Designed by Mr. Chin Wai Yeong
It is an inverted form of Ebenezer Howard’s three horse shoe magnets in which the chief advantages of living in the Town and the Country were set forth with the corresponding drawbacks, while the advantage of the Town-Country concept of the Garden City are seen to be free from disadvantages of either. While Ebenezer Howard’s three magnets did not have any circles to bind them together, the MIP logo has the three magnets bound by two circles to reflect the need to marry town and country to give new hope, a new life to a developing Malaysia.
MALAYSIAN INSTITUTE OF PLANNERS – ITS BEGINNING
The Malaysian Institute of Planners has come a long way in a very short time. The idea was mooted by the 1971 AGM of the Royal Town Planning Institute (Malaysia Branch), the only body representing the planning profession in the country at that time. It was felt that for an independent country we should have a national planning institute and not be a branch of the Royal Town Planning Institute London.
In conformity to the decision a Protem Committee comprising of Mohd Rosli bin Buyong, Chung Weng Foo, Tan Soo Hai, Chin Wai Yeong and T. Mahesan was elected to draft the constitution for the proposed Institute. This committee met several times at 13, Jalan Yong Shook Lin, Petaling Jaya which was then the office of Tan Soo Hai.
On the 6th September 1971 at a meeting held at the conference room of the Federal Department of Town and Country Planning, Jalan Cenderasari, Kuala Lumpur, the findings of the committee was presented. The 20 members present approved the constitution and elected a Protem Executive Council to legally establish the Pertubuhan under the Akta Pertubuhan 1966. The members of the committee were:
|President||Mohd. Rosli bin Buyong|
|Vice President||Tan Soo Hai|
|Honorary Secretary||Chung Weng Foo|
Application to register the Institute was made in November 1971 and a temporary license to operate the Institute was issued by the Registrar of Society in December 1971.
The full certificate was issued on 26th July 1972. It is history after that.
Legitimizing the Profession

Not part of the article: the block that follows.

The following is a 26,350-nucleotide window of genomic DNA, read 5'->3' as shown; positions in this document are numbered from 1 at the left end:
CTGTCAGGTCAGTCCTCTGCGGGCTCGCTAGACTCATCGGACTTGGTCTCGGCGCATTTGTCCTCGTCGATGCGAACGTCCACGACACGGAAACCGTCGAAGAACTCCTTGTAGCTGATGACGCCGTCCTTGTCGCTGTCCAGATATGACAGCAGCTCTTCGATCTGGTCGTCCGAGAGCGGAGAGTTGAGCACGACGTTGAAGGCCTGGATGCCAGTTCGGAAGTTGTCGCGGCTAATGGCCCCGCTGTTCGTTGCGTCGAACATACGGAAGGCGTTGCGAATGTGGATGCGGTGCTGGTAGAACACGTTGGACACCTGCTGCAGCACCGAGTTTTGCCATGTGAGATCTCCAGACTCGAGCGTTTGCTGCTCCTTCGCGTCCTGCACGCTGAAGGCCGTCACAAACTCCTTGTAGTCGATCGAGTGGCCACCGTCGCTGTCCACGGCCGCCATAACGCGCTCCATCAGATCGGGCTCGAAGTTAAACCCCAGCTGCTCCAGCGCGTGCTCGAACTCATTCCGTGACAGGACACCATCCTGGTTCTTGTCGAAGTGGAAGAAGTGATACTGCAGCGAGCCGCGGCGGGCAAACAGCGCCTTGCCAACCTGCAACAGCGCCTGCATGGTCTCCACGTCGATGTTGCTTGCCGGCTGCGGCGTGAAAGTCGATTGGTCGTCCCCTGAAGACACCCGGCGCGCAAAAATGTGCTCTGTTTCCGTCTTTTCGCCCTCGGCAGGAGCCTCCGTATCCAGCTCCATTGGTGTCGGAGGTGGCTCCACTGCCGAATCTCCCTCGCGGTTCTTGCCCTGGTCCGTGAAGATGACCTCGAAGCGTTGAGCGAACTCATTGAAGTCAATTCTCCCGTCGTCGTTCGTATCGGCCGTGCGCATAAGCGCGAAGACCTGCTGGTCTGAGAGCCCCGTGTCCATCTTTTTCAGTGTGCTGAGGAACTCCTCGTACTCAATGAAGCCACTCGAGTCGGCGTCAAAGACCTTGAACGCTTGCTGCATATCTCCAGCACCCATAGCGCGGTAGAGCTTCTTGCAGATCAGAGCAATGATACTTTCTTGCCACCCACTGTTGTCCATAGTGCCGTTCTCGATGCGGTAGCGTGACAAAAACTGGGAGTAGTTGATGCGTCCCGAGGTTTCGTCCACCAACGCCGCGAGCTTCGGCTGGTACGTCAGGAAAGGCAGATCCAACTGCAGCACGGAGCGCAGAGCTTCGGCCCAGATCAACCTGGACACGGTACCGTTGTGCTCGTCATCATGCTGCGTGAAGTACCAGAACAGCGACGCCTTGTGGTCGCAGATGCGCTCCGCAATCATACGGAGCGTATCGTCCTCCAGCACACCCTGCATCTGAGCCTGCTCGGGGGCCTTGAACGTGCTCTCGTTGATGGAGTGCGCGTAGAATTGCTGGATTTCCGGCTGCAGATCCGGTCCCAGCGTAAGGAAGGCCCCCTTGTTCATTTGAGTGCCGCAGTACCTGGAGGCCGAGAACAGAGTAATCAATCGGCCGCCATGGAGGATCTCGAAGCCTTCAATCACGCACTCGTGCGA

We owe a debt to many of our members and to others for help given in steering the Town Planners Act through various levels of the Government. The Act itself was originally initiated by MIP. A draft was prepared in 1973 and discussed at a Special General Meeting held at the conference room at the Federal Department of Town and Country Planning, Kuala Lumpur. The amended version was circulated by the then Secretary, Chung Weng Foo to all the MIP members and adopted by the MIP Council on 26th January 1974. This draft Act was then sent to the then Minister of Local Government and Housing, Tan Sri Ong Kee Hui. Twenty-one years later and after countless representation by the Council to the respective Ministers, the Town Planners Act was finally approved by Parliament in 1995.
The distinction of securing the Act is not the doing of any one individual. Every President and Council in the intervening 21 years did much work in paving the way for the event, and much also has depended on the support of the Federal Department of Town and Country Planning and the Ministry of Local Government and Housing. Dato’ (Dr.) Ishak bin Ariff, the Director General of the Department of Town and Country Planning and his successor, Dato’ Zainuddin Muhammad and Dr. Mohamad Nong from the Ministry steered the Act through the National Council of Local Government and the Ministry. Dato’ Anwar Musa a Cabinet Minister at that time and a corporate planner of the institute provided invaluable assistance to ensure a smooth progress of the Act through the Cabinet.
The Malaysian Institute of Planners is committed towards the practice of Sustainable Urban Planning and Development to achieve the 3E’s of Social Equity, Economic Prosperity and Environmental Integrity of the communities and areas that we plan for.
The Members of the Institute hereby pledge that we shall :
- Ensure the high quality, efficiency and integrity of the town planning profession in facing the challenges of urbanization and the changing needs of the community that is planned for;
- Ensure the quality of living environments in human settlements through the provision of comprehensive, effective and inclusive spatial planning solutions that shall balance the economic, social and environmental needs of all stakeholders;
- Ensure of the community’s well being in the planning and design for safe, healthy built environments that is inclusive;
- Promote research and institutional development and practices towards sustainability, through strategic public-private-academic community partnerships;
- Be Proactive in meeting up with the challenges of globalization and climate change on the built environment; and
- Plan for equitable growth and well being of our communities, where the needs of our communities for social infrastructure, quality and safe living environment are met with the highest standards of planning.